Philippines and China trade accusations over South China Sea collision

An aerial view shows the BRP Sierra Madre on the disputed Second Thomas Shoal ship, known locally as Ayungin, in the South China Sea, March 9, 2023./File photo Obtaining licensing rights

BEIJING (Reuters) – The Philippines and China traded accusations on Sunday over the collision of two of their ships in disputed waters in the South China Sea, as tensions rose over sovereignty claims over the vital waterway.

The Philippine Coast Guard accused China of launching water cannons and ramming the resupply ships and a Coast Guard ship, causing “serious engine damage” to one of them, while the Chinese Coast Guard said the Philippine ship intentionally rammed its ship.

China claims almost the entire South China Sea, a corridor for more than $3 trillion in annual shipborne trade, including parts claimed by the Philippines, Vietnam, Indonesia, Malaysia and Brunei. The Permanent Court of Arbitration said in 2016 that China’s claims had no legal basis.

Beijing and Manila are playing a cat-and-mouse game over the unoccupied Second Thomas Shoal in the Philippines’ exclusive economic zone when the Philippines deploys resupply missions to Filipino soldiers living aboard an old warship that was deliberately ran aground in 1999 to protect Manila’s maritime claims.

The shoal is part of what is known internationally as the Spratly Islands.

On Saturday, the Philippines accused China of “unlawful and aggressive actions” by China by firing water cannons at a government fishing vessel operated by civilians, a move Beijing described as legitimate “control measures.”

In Sunday’s incident, the Chinese Coast Guard said in a statement that two Filipino ships, ignoring repeated warnings, “illegally entered the waters adjacent to the Renai Reef in the Nansha Islands without the approval of the Chinese government.”

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It said that the ship Onaiza May 1 “made a sudden, dangerous, and unprofessional turn, and deliberately collided with Chinese Coast Guard Ship No. 21556.” She added that the Philippine side bears full responsibility.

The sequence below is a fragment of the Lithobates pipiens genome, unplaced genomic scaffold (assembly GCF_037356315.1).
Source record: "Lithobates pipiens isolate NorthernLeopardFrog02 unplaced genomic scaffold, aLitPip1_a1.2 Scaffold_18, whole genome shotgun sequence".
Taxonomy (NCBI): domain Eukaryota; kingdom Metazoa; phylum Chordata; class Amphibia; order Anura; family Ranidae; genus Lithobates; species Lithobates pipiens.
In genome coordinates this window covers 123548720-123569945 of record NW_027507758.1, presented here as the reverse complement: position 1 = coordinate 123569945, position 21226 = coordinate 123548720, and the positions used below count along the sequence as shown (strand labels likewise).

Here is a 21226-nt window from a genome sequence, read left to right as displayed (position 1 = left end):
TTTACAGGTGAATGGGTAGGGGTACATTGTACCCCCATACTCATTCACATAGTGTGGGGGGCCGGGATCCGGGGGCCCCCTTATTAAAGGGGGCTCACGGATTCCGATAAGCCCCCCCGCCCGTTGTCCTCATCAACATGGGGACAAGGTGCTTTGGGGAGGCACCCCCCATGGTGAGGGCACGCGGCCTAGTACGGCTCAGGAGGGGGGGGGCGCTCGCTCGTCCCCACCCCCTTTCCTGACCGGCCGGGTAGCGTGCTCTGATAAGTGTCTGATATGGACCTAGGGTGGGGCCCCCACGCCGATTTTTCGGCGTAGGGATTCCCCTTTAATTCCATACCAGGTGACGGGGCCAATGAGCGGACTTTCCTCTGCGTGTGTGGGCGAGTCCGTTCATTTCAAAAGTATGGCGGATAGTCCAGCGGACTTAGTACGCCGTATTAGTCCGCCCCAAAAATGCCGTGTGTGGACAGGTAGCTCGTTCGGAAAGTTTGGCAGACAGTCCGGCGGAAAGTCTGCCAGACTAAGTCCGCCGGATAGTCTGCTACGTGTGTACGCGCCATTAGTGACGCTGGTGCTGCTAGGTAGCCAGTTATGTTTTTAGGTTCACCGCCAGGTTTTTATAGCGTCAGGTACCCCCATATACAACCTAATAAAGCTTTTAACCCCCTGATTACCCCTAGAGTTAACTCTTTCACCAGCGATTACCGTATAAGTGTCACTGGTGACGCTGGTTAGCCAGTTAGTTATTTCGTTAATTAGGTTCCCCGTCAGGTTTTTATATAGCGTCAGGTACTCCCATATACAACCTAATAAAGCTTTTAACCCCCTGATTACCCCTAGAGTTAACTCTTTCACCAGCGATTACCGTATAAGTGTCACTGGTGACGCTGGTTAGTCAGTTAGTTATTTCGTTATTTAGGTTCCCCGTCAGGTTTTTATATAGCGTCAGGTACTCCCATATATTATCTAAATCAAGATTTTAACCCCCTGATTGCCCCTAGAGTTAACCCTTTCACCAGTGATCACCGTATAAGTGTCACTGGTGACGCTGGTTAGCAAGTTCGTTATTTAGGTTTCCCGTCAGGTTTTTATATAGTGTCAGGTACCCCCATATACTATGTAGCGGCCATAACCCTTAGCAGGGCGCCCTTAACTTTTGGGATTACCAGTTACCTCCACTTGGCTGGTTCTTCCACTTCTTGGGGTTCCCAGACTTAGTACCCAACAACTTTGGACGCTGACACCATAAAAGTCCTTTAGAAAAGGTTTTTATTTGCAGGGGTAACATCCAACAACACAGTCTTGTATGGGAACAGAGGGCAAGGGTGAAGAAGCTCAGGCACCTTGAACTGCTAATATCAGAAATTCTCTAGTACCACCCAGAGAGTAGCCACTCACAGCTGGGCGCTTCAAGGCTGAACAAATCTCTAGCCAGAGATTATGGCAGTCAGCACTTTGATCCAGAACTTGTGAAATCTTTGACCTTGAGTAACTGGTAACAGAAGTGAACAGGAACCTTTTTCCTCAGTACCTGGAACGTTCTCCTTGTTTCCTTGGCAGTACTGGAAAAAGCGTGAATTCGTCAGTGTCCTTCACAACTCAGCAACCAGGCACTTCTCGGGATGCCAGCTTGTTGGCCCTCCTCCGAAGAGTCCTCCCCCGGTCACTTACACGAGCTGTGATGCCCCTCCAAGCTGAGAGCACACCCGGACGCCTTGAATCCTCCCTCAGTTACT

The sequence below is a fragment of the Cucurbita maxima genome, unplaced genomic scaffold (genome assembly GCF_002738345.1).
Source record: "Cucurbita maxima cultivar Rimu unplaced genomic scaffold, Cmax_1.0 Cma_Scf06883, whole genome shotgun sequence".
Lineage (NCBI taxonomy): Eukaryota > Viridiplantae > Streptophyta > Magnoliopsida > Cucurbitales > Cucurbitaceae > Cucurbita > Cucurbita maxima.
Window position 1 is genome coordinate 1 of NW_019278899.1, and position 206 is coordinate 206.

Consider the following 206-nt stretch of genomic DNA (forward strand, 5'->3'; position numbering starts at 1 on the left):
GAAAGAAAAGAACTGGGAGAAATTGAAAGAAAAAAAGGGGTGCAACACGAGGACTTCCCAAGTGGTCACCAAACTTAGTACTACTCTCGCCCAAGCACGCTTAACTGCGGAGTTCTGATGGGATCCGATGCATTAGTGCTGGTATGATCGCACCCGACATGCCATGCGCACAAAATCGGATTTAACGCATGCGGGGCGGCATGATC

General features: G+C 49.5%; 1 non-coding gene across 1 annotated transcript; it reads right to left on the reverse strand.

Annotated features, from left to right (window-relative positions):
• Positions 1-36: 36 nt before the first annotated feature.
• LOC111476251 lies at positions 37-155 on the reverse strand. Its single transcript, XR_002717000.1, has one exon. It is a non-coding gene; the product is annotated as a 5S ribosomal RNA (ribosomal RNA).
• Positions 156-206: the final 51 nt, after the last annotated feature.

“M/L Kalayaan sustained severe engine damage. Contrary to the Chinese Coast Guard’s misinformation, the CCG vessel UM1 was rammed,” Philippine Coast Guard spokesperson Jay Tareella posted on social media platform X.

A Philippine government task force condemned China’s “latest unjustified acts of coercion and dangerous maneuvers against its legitimate and routine resupply mission.” She said in a statement that China’s behavior “raises serious doubts about the sincerity of its calls for peaceful dialogue.”

The National Task Force for the Western Philippine Sea said a Coast Guard ship was towing the Calayan to Palawan province and that the Coast Guard vessel BRP Cabra “sustained damage to its mast after it was directly targeted with full water cannon force.”

“China’s aggression undermines regional stability in a challenge to a free and open Indo-Pacific,” US Ambassador to Manila Mary Kay Carlson posted on X.

About 200 Filipino fishermen, youth leaders and civil society organizations joined a Christmas mission to the region, organized by the Aten Ito (“This Is Ours”) network, a civilian-led network that asserts the country’s rights in the South China Sea.

The group said on Sunday that ten fishing boats decided to withdraw because they “erred in caution.”

(Reporting by Michael Flores, Colin Howe and Eve Wu – Prepared by Mohammed for the Arab Bulletin) Editing by William Mallard and Miral Fahmy

Our standards: Thomson Reuters Trust Principles.

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